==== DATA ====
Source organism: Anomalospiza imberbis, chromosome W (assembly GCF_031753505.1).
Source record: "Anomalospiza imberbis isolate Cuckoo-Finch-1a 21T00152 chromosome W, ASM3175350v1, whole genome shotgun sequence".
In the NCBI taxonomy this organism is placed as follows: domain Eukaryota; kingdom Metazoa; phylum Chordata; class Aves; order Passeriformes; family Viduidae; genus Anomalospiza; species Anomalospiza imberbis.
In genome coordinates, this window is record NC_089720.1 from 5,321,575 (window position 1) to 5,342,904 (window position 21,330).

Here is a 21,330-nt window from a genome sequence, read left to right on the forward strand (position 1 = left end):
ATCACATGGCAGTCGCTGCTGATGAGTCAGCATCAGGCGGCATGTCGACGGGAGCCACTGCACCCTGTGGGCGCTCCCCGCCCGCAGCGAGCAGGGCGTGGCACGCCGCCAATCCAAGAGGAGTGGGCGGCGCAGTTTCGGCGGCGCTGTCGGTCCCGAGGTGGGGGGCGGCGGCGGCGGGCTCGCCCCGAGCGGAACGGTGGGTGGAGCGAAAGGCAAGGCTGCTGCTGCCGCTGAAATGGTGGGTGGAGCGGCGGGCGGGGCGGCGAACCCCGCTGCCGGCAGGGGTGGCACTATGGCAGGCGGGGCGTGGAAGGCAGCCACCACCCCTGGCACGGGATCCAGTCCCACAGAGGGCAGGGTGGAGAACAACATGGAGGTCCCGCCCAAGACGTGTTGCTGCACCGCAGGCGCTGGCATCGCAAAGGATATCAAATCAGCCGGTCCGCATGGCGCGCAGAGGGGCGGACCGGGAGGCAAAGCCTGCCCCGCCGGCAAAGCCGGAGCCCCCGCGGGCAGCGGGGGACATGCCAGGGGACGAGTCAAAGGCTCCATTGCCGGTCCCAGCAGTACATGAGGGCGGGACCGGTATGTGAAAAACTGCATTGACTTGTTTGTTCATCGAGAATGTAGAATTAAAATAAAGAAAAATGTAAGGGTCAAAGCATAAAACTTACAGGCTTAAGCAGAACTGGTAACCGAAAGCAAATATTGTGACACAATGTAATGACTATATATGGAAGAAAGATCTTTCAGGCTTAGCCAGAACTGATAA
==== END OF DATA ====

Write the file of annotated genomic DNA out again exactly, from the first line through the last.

Source organism: Anomalospiza imberbis, chromosome W (assembly GCF_031753505.1).
Source record: "Anomalospiza imberbis isolate Cuckoo-Finch-1a 21T00152 chromosome W, ASM3175350v1, whole genome shotgun sequence".
In the NCBI taxonomy this organism is placed as follows: domain Eukaryota; kingdom Metazoa; phylum Chordata; class Aves; order Passeriformes; family Viduidae; genus Anomalospiza; species Anomalospiza imberbis.
In genome coordinates, this window is record NC_089720.1 from 5,321,575 (window position 1) to 5,342,904 (window position 21,330).

Here is a 21,330-nt window from a genome sequence, read left to right on the forward strand (position 1 = left end):
ATCACATGGCAGTCGCTGCTGATGAGTCAGCATCAGGCGGCATGTCGACGGGAGCCACTGCACCCTGTGGGCGCTCCCCGCCCGCAGCGAGCAGGGCGTGGCACGCCGCCAATCCAAGAGGAGTGGGCGGCGCAGTTTCGGCGGCGCTGTCGGTCCCGAGGTGGGGGGCGGCGGCGGCGGGCTCGCCCCGAGCGGAACGGTGGGTGGAGCGAAAGGCAAGGCTGCTGCTGCCGCTGAAATGGTGGGTGGAGCGGCGGGCGGGGCGGCGAACCCCGCTGCCGGCAGGGGTGGCACTATGGCAGGCGGGGCGTGGAAGGCAGCCACCACCCCTGGCACGGGATCCAGTCCCACAGAGGGCAGGGTGGAGAACAACATGGAGGTCCCGCCCAAGACGTGTTGCTGCACCGCAGGCGCTGGCATCGCAAAGGATATCAAATCAGCCGGTCCGCATGGCGCGCAGAGGGGCGGACCGGGAGGCAAAGCCTGCCCCGCCGGCAAAGCCGGAGCCCCCGCGGGCAGCGGGGGACATGCCAGGGGACGAGTCAAAGGCTCCATTGCCGGTCCCAGCAGTACATGAGGGCGGGACCGGTATGTGAAAAACTGCATTGACTTGTTTGTTCATCGAGAATGTAGAATTAAAATAAAGAAAAATGTAAGGGTCAAAGCATAAAACTTACAGGCTTAAGCAGAACTGGTAACCGAAAGCAAATATTGTGACACAATGTAATGACTATATATGGAAGAAAGATCTTTCAGGCTTAGCCAGAACTGATAA